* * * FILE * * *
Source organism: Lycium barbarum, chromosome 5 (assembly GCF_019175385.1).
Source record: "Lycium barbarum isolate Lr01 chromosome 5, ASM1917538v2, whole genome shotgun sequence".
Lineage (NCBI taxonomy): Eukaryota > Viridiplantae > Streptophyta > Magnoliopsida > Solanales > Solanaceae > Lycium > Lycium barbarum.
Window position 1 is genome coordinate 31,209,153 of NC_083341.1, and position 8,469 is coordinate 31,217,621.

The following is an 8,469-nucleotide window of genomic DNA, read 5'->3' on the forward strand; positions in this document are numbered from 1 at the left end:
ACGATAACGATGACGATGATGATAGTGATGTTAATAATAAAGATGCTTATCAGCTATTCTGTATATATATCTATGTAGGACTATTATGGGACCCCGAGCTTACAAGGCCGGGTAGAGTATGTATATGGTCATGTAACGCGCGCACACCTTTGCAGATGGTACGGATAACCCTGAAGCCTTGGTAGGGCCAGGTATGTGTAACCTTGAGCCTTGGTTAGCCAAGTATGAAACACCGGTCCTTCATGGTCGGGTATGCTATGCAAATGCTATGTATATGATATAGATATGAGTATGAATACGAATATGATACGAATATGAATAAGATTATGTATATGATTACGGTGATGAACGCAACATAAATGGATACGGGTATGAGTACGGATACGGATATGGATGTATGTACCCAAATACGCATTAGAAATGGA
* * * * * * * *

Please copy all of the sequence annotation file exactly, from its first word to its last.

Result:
Source organism: Lycium barbarum, chromosome 5 (assembly GCF_019175385.1).
Source record: "Lycium barbarum isolate Lr01 chromosome 5, ASM1917538v2, whole genome shotgun sequence".
Lineage (NCBI taxonomy): Eukaryota > Viridiplantae > Streptophyta > Magnoliopsida > Solanales > Solanaceae > Lycium > Lycium barbarum.
Window position 1 is genome coordinate 31,209,153 of NC_083341.1, and position 8,469 is coordinate 31,217,621.

The following is an 8,469-nucleotide window of genomic DNA, read 5'->3' on the forward strand; positions in this document are numbered from 1 at the left end:
ACGATAACGATGACGATGATGATAGTGATGTTAATAATAAAGATGCTTATCAGCTATTCTGTATATATATCTATGTAGGACTATTATGGGACCCCGAGCTTACAAGGCCGGGTAGAGTATGTATATGGTCATGTAACGCGCGCACACCTTTGCAGATGGTACGGATAACCCTGAAGCCTTGGTAGGGCCAGGTATGTGTAACCTTGAGCCTTGGTTAGCCAAGTATGAAACACCGGTCCTTCATGGTCGGGTATGCTATGCAAATGCTATGTATATGATATAGATATGAGTATGAATACGAATATGATACGAATATGAATAAGATTATGTATATGATTACGGTGATGAACGCAACATAAATGGATACGGGTATGAGTACGGATACGGATATGGATGTATGTACCCAAATACGCATTAGAAATGGA